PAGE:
Health Law and Policy Update
Headlines of the week
Premium tax credits will benefit nearly half-million Coloradans
Tax credits to help families afford health insurance will benefit an estimated 493,900 Coloradans when they go into effect in 2014, according to a report issued Monday by Families USA.
The credits will be available to uninsured individuals and families with incomes between 133 and 400 percent of the federal poverty level. For a family of four, that's 2010 annual income of $29,325 to $88,200. The tax credits will be refundable, so even families with no tax liability will get help paying for premiums.
The Families USA report estimates two-thirds of tax credit recipients in Colorado will be in families with income of 200 percent to 400 percent of the federal poverty level.
Two influential think tanks last week issued a plan to reduce the federal deficit that includes reducing premium tax credits created under the Affordable Care Act. An analysis by the Center on Budget and Policy Priorities finds that plan would jeopardize health reform. See details in the item below.
Federal judge rules Affordable Care Act constitutional
The Affordable Care Act's requirement for most people to buy insurance starting in 2014 is within Congress' authority because a decision not to buy insurance could affect interstate commerce, a federal judge in Michigan ruled Thursday.
The judge dismissed a lawsuit challenging the constitutionality of the individual mandate to buy health insurance. At least 15 challenges to health care reform are pending in other courts, The New York Times reported.
Kaiser and Rocky Mountain only plans offering child-only policies
The Colorado Division of Insurance said Wednesday it is ready to help families seeking child-only policies in the state, pointing to the two remaining health insurance companies that offer the products.
Several companies quit offering child-only policies Oct. 1, blaming a provision of the Affordable Care Act that prohibits them from denying coverage to children with pre-existing conditions. The move was perplexing to health advocates, who pointed out companies are still allowed to charge more to cover sick children and that dropping all child-only policies also hurts healthy kids. The companies maintained their position even after Insurance Commissioner Marcy Morrison announced emergency regulations providing for an open-enrollment period, which would discourage parents from waiting until their children get sick to seek coverage.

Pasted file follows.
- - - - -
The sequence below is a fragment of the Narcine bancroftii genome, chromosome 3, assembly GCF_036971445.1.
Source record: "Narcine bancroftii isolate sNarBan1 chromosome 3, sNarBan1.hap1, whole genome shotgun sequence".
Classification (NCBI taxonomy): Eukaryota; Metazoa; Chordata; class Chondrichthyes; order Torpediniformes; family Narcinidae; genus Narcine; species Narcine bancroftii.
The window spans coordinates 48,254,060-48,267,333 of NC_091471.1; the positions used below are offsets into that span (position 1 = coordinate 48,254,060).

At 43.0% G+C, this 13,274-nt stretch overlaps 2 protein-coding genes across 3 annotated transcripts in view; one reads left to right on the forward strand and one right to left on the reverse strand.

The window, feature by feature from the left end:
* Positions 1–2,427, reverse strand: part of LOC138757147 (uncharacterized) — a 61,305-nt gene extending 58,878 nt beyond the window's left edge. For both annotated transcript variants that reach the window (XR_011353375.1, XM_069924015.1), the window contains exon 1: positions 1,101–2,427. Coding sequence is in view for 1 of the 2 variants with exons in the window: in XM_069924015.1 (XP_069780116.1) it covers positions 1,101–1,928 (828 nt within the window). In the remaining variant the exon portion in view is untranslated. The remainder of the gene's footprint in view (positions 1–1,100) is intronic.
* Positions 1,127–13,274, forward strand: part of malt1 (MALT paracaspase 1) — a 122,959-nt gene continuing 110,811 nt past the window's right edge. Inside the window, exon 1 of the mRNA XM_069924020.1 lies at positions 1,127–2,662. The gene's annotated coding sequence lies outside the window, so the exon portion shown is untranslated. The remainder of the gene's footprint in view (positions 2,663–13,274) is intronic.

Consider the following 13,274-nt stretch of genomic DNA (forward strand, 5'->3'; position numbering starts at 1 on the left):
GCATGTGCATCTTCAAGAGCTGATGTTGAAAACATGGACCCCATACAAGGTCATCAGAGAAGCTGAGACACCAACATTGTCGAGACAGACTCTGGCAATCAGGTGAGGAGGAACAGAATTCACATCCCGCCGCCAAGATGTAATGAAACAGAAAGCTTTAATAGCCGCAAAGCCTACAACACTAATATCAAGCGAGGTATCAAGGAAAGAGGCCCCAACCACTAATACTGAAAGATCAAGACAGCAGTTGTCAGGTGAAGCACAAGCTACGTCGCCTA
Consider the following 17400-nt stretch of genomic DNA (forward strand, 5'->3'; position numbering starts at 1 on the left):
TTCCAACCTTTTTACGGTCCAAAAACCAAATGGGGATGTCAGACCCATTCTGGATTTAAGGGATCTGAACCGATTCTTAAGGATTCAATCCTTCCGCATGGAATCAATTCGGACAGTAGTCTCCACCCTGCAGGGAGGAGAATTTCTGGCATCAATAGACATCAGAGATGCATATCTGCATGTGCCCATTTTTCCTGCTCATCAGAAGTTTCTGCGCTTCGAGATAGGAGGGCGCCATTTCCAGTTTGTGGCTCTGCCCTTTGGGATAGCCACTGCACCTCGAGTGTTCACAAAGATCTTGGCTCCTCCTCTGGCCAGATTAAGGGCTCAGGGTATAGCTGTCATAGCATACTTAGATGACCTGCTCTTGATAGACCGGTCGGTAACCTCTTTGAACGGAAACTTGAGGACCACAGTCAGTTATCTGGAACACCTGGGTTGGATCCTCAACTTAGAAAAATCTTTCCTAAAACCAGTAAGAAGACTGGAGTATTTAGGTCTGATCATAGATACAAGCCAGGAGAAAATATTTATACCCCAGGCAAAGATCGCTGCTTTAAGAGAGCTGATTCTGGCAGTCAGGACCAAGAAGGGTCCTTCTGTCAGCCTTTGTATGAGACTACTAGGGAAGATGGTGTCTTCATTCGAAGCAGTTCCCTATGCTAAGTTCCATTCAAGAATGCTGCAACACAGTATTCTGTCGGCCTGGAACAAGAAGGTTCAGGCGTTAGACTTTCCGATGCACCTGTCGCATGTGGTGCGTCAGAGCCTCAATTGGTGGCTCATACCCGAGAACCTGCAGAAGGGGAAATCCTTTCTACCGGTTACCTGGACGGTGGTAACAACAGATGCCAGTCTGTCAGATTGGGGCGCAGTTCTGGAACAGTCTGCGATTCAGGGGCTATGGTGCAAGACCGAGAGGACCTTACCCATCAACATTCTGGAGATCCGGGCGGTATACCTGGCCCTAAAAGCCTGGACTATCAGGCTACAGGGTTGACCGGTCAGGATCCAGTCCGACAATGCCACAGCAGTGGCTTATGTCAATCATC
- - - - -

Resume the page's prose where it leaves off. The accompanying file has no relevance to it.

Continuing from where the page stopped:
The Division of Insurance issued a statement highlighting the two health insurance companies that continue providing child-only policies: Kaiser Permanente and Rocky Mountain Health Plans.
"If there are others out there who still plan to offer these child-only policies, we'd like to hear about it, so we can refer consumers to them," Morrison said.
Meanwhile, State Sen. Morgan Carroll, D-Aurora, last week said she is considering legislation to compel insurance companies to offer child-only policies, the Denver Business Journal reported.
Some companies delay compliance with Affordable Care Act
The Obama administration has granted waivers to about 30 insurance companies nationwide that allow the them one-year exemptions from some provisions of the Affordable Care Act, The New York Times reported Thursday.
The waivers allow the companies to delay compliance with new rules that phase out annual limits on coverage. Without the waivers, some health plans said their premium rates would rise dramatically and some companies said they might decline to offer health coverage to their workers.
Senator seeks details about McDonald's insurance plans
A kerfuffle erupted this week over a report that McDonald's might drop health coverage offered to 30,000 employees unless the company gets an exemption from a provision of the Affordable Care Act.
McDonald's and the White House said the story, which originally appeared in The Wall Street Journal, was untrue.